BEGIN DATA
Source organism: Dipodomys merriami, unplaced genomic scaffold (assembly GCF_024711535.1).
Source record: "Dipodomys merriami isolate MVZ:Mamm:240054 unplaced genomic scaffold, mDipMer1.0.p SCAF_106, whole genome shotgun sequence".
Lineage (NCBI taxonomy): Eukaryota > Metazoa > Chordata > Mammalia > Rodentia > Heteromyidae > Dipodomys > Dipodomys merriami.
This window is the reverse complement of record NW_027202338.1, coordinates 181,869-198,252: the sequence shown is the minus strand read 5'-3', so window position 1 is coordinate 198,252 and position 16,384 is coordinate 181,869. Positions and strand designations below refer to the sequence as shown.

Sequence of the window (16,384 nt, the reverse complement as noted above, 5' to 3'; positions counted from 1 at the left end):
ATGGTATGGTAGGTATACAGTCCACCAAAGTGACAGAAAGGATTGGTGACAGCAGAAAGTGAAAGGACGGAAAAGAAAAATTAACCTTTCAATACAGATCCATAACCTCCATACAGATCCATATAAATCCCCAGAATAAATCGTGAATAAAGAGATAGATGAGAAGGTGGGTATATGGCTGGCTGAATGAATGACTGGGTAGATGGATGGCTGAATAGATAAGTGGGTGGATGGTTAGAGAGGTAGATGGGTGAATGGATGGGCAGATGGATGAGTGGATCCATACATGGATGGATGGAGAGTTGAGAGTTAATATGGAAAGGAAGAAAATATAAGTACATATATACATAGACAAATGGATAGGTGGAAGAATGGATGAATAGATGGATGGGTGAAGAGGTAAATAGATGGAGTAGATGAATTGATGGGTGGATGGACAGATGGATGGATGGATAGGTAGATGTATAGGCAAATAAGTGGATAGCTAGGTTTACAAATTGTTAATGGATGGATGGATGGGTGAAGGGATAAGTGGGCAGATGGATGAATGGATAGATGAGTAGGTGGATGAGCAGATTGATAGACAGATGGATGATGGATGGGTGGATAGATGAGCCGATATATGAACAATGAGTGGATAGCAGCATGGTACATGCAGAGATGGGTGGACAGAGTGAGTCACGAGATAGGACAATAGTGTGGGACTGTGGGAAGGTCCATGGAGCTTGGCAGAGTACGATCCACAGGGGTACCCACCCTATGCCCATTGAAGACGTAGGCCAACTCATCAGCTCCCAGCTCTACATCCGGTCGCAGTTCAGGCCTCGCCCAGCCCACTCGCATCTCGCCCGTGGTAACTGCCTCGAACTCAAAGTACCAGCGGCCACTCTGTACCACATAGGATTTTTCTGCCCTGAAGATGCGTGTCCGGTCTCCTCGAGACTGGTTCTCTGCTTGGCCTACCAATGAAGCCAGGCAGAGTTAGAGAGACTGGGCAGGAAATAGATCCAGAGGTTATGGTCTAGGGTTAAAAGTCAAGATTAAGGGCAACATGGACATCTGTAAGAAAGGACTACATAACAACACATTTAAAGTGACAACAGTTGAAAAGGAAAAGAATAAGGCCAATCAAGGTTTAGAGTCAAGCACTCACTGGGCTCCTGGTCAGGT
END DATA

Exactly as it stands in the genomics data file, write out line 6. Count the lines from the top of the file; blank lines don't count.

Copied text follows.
ATGGTATGGTAGGTATACAGTCCACCAAAGTGACAGAAAGGATTGGTGACAGCAGAAAGTGAAAGGACGGAAAAGAAAAATTAACCTTTCAATACAGATCCATAACCTCCATACAGATCCATATAAATCCCCAGAATAAATCGTGAATAAAGAGATAGATGAGAAGGTGGGTATATGGCTGGCTGAATGAATGACTGGGTAGATGGATGGCTGAATAGATAAGTGGGTGGATGGTTAGAGAGGTAGATGGGTGAATGGATGGGCAGATGGATGAGTGGATCCATACATGGATGGATGGAGAGTTGAGAGTTAATATGGAAAGGAAGAAAATATAAGTACATATATACATAGACAAATGGATAGGTGGAAGAATGGATGAATAGATGGATGGGTGAAGAGGTAAATAGATGGAGTAGATGAATTGATGGGTGGATGGACAGATGGATGGATGGATAGGTAGATGTATAGGCAAATAAGTGGATAGCTAGGTTTACAAATTGTTAATGGATGGATGGATGGGTGAAGGGATAAGTGGGCAGATGGATGAATGGATAGATGAGTAGGTGGATGAGCAGATTGATAGACAGATGGATGATGGATGGGTGGATAGATGAGCCGATATATGAACAATGAGTGGATAGCAGCATGGTACATGCAGAGATGGGTGGACAGAGTGAGTCACGAGATAGGACAATAGTGTGGGACTGTGGGAAGGTCCATGGAGCTTGGCAGAGTACGATCCACAGGGGTACCCACCCTATGCCCATTGAAGACGTAGGCCAACTCATCAGCTCCCAGCTCTACATCCGGTCGCAGTTCAGGCCTCGCCCAGCCCACTCGCATCTCGCCCGTGGTAACTGCCTCGAACTCAAAGTACCAGCGGCCACTCTGTACCACATAGGATTTTTCTGCCCTGAAGATGCGTGTCCGGTCTCCTCGAGACTGGTTCTCTGCTTGGCCTACCAATGAAGCCAGGCAGAGTTAGAGAGACTGGGCAGGAAATAGATCCAGAGGTTATGGTCTAGGGTTAAAAGTCAAGATTAAGGGCAACATGGACATCTGTAAGAAAGGACTACATAACAACACATTTAAAGTGACAACAGTTGAAAAGGAAAAGAATAAGGCCAATCAAGGTTTAGAGTCAAGCACTCACTGGGCTCCTGGTCAGGT